One other thing I really enjoyed about The Mistress is the way she brought back all of her characters.  It felt like a reunion tour for all of the men that were part of Nora’s life.  Yet for as many male characters that entered the story it was still about Nora and how she’s impacted and changed (good and bad) each one of them.  I think I was most excited for Daniel’s return (if you haven’t read Seven Day Loan I highly recommend it.)

Kelly: Is it awful if I admit that I didn’t like Seven Day Loan?  Well, to be fair, I think I’d like it if I read it again, but I didn’t like it when I read it, because I was carrying around so much dislike for Søren.

Kim: I loved it because I disliked him so much! Daniel gave Søren a run for his money, and I LOVED that.

Kelly: Yeah, but she doesn’t stay with Daniel, so I just felt like I’d been jerked around emotionally for nothing.

Kim: I think it gave us insight into the beginning of “Nora.” We see her discovering that maybe the rest of her life doesn’t have to be tied to Søren.

Kelly: I LOVED that Søren referenced that time in The Mistress and had the balls to feel bad about it.  If he were real, I would have high-fived him for that.

Kim: He should have felt bad about that shit. I’d have high-fived him for finally having some common sense too.

Moving on to something we DON’T agree with – the ending.

Kelly: Yep… I loved it.. Kim…. not so much.

Kim: Understatement of the century. 🙂

Kelly:  So I got to the end, read the last sentence, and then I clapped my hands like a little girl and laughed and laughed and laughed.  It was so damn funny.  I’d been expecting something god-awful, because I got all these texts from Kim (who finished the book before I did) about the end and how it was crazy, and — while I totally understand what she was talking about — the end didn’t bother me at all.  In fact, I loved it.  I expected Reisz to get us in the end, and she did.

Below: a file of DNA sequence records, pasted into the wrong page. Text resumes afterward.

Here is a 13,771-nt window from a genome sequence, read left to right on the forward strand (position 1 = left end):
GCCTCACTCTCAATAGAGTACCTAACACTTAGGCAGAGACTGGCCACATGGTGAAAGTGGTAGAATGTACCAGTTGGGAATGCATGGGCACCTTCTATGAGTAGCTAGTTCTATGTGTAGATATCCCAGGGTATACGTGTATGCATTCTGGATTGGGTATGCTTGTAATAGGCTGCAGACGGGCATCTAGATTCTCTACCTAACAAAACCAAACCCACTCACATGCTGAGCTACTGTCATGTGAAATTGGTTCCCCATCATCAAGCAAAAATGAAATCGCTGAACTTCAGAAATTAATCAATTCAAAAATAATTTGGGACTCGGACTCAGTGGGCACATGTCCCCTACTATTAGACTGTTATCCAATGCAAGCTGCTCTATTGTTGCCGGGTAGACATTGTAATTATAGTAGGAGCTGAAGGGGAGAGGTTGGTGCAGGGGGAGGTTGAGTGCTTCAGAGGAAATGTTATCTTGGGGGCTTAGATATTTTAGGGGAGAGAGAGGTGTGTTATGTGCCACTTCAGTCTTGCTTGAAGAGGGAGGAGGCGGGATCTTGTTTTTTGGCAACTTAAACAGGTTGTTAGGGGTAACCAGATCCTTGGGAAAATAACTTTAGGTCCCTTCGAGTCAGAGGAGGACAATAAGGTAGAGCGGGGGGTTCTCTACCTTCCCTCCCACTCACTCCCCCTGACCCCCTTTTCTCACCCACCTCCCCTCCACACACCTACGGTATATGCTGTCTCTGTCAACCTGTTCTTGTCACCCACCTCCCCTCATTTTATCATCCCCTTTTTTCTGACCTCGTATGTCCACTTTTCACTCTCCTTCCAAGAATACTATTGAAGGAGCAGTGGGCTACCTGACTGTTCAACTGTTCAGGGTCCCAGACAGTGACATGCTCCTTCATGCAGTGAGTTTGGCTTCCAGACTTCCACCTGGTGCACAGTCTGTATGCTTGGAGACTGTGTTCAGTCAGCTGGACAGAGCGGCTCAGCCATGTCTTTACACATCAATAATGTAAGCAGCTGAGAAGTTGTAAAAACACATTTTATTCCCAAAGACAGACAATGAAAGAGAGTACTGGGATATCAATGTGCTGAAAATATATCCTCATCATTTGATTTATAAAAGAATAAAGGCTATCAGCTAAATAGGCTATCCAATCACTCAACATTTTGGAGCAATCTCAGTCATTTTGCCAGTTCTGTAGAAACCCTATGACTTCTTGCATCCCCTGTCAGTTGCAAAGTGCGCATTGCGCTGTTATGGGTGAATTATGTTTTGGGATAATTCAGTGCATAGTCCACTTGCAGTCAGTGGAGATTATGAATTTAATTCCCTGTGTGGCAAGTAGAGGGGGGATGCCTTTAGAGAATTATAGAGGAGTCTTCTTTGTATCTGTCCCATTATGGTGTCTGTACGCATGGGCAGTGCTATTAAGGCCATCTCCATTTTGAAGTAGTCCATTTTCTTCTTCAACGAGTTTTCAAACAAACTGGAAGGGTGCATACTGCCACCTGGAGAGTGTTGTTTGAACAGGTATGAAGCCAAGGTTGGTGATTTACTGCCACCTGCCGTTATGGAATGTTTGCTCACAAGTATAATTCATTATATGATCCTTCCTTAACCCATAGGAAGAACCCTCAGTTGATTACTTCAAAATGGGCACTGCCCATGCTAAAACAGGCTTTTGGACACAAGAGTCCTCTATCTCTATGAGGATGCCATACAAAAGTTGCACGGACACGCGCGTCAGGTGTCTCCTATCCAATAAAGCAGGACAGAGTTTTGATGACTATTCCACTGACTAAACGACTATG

Kim: So newsflash – I’m an extremely monogamous person.  I’ve been open throughout this whole series with the way characters have slept with each other, then with other partners, sharing partners, etc.  However, the end of Mistress just pushed me too hard.  Let’s back up for a second.

Nora and Søren are held at gunpoint by Kingsley’s INSANE sister who (SURPRISE) isn’t dead like they all thought.  Søren has gone into this situation with the intent of sacrificing himself to keep Nora and Kingsley safe.  The two people he loves more than anything in the entire world. (See why I like him now?)  Anyway – throughout this scene Søren and Nora reveal the very deepest parts of their souls to the other.